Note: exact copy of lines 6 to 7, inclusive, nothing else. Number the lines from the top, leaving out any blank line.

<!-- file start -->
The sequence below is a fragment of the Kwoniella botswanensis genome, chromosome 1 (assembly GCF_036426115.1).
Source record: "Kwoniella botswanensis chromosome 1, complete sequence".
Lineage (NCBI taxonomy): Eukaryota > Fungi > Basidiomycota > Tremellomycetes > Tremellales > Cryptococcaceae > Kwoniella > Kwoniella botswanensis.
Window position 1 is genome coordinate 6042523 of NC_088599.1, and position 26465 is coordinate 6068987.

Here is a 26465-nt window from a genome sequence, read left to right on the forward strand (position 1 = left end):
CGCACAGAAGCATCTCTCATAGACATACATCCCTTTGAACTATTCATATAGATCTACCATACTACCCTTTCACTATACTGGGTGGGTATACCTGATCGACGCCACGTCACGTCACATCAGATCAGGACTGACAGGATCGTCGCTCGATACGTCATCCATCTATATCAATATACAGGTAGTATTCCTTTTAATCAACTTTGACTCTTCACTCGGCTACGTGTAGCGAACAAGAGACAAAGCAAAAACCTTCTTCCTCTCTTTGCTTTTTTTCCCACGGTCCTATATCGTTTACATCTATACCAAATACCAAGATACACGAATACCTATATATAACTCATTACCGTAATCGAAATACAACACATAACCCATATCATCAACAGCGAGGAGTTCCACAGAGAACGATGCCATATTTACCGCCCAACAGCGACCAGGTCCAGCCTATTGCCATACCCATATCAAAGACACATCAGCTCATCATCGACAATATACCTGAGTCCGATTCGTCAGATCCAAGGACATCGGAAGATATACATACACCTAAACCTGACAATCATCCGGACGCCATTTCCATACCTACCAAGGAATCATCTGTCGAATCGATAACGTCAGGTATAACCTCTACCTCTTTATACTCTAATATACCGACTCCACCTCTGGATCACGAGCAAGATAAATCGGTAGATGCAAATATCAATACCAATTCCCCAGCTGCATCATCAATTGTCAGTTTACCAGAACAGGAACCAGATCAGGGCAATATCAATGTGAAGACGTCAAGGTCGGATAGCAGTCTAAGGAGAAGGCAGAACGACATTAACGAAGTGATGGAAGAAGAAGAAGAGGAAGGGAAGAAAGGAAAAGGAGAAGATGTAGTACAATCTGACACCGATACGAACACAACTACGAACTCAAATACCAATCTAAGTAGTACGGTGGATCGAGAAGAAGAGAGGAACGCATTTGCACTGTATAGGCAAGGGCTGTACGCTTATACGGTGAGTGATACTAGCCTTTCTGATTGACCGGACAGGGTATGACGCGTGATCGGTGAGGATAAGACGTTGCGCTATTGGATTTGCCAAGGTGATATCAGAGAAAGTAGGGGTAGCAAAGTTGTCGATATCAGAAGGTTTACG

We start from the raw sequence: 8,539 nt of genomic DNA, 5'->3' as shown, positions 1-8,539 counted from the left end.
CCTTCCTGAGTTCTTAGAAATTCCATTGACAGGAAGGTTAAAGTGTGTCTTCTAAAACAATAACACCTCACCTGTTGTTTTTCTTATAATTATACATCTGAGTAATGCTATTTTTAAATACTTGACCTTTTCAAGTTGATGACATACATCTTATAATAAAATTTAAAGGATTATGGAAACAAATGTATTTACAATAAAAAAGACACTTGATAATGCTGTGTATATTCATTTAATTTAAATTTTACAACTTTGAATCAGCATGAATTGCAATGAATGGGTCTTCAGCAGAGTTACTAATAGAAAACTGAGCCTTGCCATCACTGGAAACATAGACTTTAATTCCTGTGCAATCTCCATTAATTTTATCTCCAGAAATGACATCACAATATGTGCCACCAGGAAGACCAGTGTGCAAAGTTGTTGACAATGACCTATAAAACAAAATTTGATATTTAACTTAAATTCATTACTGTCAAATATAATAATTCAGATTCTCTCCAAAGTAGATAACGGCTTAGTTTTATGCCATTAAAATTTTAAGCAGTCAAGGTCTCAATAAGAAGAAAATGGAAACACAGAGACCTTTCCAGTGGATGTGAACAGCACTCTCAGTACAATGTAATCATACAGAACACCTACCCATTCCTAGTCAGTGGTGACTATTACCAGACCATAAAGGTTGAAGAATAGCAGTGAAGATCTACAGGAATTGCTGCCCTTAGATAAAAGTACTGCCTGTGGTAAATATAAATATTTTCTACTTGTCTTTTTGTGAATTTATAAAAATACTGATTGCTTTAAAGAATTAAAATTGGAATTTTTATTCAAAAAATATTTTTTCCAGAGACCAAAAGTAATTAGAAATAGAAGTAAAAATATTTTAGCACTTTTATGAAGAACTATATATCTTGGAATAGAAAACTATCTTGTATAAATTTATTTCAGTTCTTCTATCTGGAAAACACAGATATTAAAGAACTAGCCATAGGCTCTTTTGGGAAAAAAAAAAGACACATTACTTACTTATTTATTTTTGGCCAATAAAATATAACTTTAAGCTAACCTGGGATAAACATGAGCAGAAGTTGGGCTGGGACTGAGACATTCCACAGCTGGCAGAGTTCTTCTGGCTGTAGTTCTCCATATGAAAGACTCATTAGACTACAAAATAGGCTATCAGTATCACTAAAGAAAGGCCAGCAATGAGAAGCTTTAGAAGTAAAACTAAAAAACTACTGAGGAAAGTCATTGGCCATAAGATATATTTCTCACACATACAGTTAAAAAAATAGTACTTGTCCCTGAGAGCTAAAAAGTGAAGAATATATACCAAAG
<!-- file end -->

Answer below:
CGCACAGAAGCATCTCTCATAGACATACATCCCTTTGAACTATTCATATAGATCTACCATACTACCCTTTCACTATACTGGGTGGGTATACCTGATCGACGCCACGTCACGTCACATCAGATCAGGACTGACAGGATCGTCGCTCGATACGTCATCCATCTATATCAATATACAGGTAGTATTCCTTTTAATCAACTTTGACTCTTCACTCGGCTACGTGTAGCGAACAAGAGACAAAGCAAAAACCTTCTTCCTCTCTTTGCTTTTTTTCCCACGGTCCTATATCGTTTACATCTATACCAAATACCAAGATACACGAATACCTATATATAACTCATTACCGTAATCGAAATACAACACATAACCCATATCATCAACAGCGAGGAGTTCCACAGAGAACGATGCCATATTTACCGCCCAACAGCGACCAGGTCCAGCCTATTGCCATACCCATATCAAAGACACATCAGCTCATCATCGACAATATACCTGAGTCCGATTCGTCAGATCCAAGGACATCGGAAGATATACATACACCTAAACCTGACAATCATCCGGACGCCATTTCCATACCTACCAAGGAATCATCTGTCGAATCGATAACGTCAGGTATAACCTCTACCTCTTTATACTCTAATATACCGACTCCACCTCTGGATCACGAGCAAGATAAATCGGTAGATGCAAATATCAATACCAATTCCCCAGCTGCATCATCAATTGTCAGTTTACCAGAACAGGAACCAGATCAGGGCAATATCAATGTGAAGACGTCAAGGTCGGATAGCAGTCTAAGGAGAAGGCAGAACGACATTAACGAAGTGATGGAAGAAGAAGAAGAGGAAGGGAAGAAAGGAAAAGGAGAAGATGTAGTACAATCTGACACCGATACGAACACAACTACGAACTCAAATACCAATCTAAGTAGTACGGTGGATCGAGAAGAAGAGAGGAACGCATTTGCACTGTATAGGCAAGGGCTGTACGCTTATACGGTGAGTGATACTAGCCTTTCTGATTGACCGGACAGGGTATGACGCGTGATCGGTGAGGATAAGACGTTGCGCTATTGGATTTGCCAAGGTGATATCAGAGAAAGTAGGGGTAGCAAAGTTGTCGATATCAGAAGGTTTACG

We start from the raw sequence: 8,539 nt of genomic DNA, 5'->3' as shown, positions 1-8,539 counted from the left end.